Subjects; Barcelona attacks; Pauline Hanson stunt; The Multi-National Party
ANTHONY ALBANESE: Australians are great international travellers, whether it be people when they’re young, Australians will tend to go and backpack for six months or more. I did that and I visited Barcelona, during that time, staying in a youth hostel.
I’ve visited again since, it’s a fantastic city, and this tragedy is another reminder that we need to be vigilant, that there are Islamic terrorists who want to cause us harm, and our way of life harm.
Attacking destinations like Barcelona – great international cities – is something that they see as somehow advancing their cause. What it does of course is to unite humanity against this scourge of terrorism.
KIERAN GILBERT: Back home now and we saw the stunt yesterday from Pauline Hanson. She says she was trying to raise concerns about security.
I guess we can have the debate about whether or not the burqa is appropriate in a western nation like ours in terms of the question of oppression of women and so on, its a separate debate, but I guess the security agencies would be worried about the impact of the Hanson stunt in alienating a cohort in our community.
ALBANESE: That’s right, and that’s why I think George Brandis’ immediate response was courageous and correct, and he deserves absolute credit for the dignity in which he responded to what was a very undignified moment from Senator Hanson, that did nothing to advance the debate.
It certainly did nothing, as Senator Brandis pointed out, to advance security. All of the security agencies that advise him as Attorney-General and advise us as parliamentarians, all say that what we need to do is to work with the community.
We know that overwhelmingly the Islamic community is cooperative, is loyal to this great country of Australia, and the idea of ridiculing any group in our society, attempting to single them out and poke fun at them.
It is beyond my comprehension how Senator Hanson thinks that somehow advance security, it does the opposite. It undermines it, as George Brandis pointed out so eloquently in the Senate yesterday.
GILBERT: In your view is it neither here nor there that the vast bulk of Muslims, certainly in this country but right around the world don’t wear a burqa. The criticism really underpinning it goes to the fact that it was seen to be mocking the faith given she’s not an adherent of it.
ALBANESE: That’s exactly right. I live in Marrickville in Sydney, it’s a great community, it’s a community whereby I have neighbours who happen to be of Islamic faith, I have people next door who are Salvos, I have people who are Catholics, people who are Jewish, people who are Hindu, people who are Buddhist. We live together in harmony.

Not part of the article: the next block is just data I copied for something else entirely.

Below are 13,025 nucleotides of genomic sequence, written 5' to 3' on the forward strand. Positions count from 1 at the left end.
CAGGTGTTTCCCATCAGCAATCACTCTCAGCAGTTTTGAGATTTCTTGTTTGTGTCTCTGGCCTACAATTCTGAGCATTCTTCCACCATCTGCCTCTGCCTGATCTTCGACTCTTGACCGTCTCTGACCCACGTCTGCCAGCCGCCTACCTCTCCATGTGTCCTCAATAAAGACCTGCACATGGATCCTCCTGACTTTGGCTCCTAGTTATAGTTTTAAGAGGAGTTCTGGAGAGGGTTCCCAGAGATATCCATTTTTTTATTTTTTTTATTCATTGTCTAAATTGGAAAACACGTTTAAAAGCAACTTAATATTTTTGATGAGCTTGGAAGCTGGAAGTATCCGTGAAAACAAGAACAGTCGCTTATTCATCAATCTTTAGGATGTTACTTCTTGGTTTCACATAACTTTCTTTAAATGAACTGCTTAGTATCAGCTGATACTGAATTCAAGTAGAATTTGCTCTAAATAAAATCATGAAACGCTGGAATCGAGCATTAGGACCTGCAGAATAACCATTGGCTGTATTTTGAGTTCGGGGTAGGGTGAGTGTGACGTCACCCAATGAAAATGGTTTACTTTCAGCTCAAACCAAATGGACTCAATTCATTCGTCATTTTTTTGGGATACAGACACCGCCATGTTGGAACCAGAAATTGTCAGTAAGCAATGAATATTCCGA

We’re a great microcosm for what the world should be, people who have respect for each other, people who have tolerance for each other, people who recognise that our diversity is a strength. We should be proud of that, and shouldn’t seek to divide the community and single out any group in society and try to ridicule them.
It is counterproductive, it doesn’t assist the process, and it really undermined the dignity of Australia yesterday. I guess the point is to get people talking about Senator Hanson, we’re doing it right now, but really, if that’s the approach we have to political discourse in this country, then what we’ll see is a circumstance whereby people just try and think up stranger and stranger things to do just to get attention.
GILBERT: Yeah indeed. Just to wrap up, we’re almost out of time but I want to get your reflections on the citizenship dramas facing the National Party, particularly right now.
Is Labor reassured, have you done an audit of your own MPs so that we don’t have another spate of questions here as we await the High Court judgement on it?
ALBANESE: The good thing that we do is an audit before nominations. It’s part of the process, we have a very rigorous approach to these matters, the Nationals clearly don’t, which is why they’re becoming the multi-nationals. They’ve lost potentially a leader and a deputy leader.
I think its quite extraordinary that Senator Nash knew about this on Monday night and waited til the last couple of minutes that the Senate was sitting before she chose to inform the Senate.
That’s an outrageous abrogation of responsibility, frankly. But its consistent with a government which this week has been totally chaotic.
They lost votes on the floor of the House of Representatives. They called a quorum in themselves on Wednesday.
They had the circumstance whereby they tried to make it into a conspiracy, and questioned our relationship with New Zealand, and whether we could work, as a nation with a future New Zealand Government.
Julie Bishop really just embarrassed herself this week. This has been a shocker of a week for the Coalition Government.